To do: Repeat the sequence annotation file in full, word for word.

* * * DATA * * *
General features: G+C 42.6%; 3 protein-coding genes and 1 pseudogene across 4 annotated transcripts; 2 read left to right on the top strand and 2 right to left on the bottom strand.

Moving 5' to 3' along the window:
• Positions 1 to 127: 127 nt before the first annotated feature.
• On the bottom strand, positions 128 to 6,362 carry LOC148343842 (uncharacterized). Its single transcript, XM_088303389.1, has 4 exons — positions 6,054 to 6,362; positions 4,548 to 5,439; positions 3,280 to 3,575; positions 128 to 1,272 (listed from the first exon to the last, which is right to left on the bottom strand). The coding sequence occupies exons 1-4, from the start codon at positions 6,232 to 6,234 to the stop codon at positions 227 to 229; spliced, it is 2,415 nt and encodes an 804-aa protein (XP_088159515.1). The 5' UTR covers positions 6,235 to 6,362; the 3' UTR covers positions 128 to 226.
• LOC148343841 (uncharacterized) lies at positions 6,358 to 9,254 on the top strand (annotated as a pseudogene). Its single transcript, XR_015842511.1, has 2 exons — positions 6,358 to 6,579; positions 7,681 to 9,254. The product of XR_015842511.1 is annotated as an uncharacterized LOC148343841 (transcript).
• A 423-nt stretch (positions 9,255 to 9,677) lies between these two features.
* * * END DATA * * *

General features: G+C 42.6%; 3 protein-coding genes and 1 pseudogene across 4 annotated transcripts; 2 read left to right on the top strand and 2 right to left on the bottom strand.

Moving 5' to 3' along the window:
• Positions 1 to 127: 127 nt before the first annotated feature.
• On the bottom strand, positions 128 to 6,362 carry LOC148343842 (uncharacterized). Its single transcript, XM_088303389.1, has 4 exons — positions 6,054 to 6,362; positions 4,548 to 5,439; positions 3,280 to 3,575; positions 128 to 1,272 (listed from the first exon to the last, which is right to left on the bottom strand). The coding sequence occupies exons 1-4, from the start codon at positions 6,232 to 6,234 to the stop codon at positions 227 to 229; spliced, it is 2,415 nt and encodes an 804-aa protein (XP_088159515.1). The 5' UTR covers positions 6,235 to 6,362; the 3' UTR covers positions 128 to 226.
• LOC148343841 (uncharacterized) lies at positions 6,358 to 9,254 on the top strand (annotated as a pseudogene). Its single transcript, XR_015842511.1, has 2 exons — positions 6,358 to 6,579; positions 7,681 to 9,254. The product of XR_015842511.1 is annotated as an uncharacterized LOC148343841 (transcript).
• A 423-nt stretch (positions 9,255 to 9,677) lies between these two features.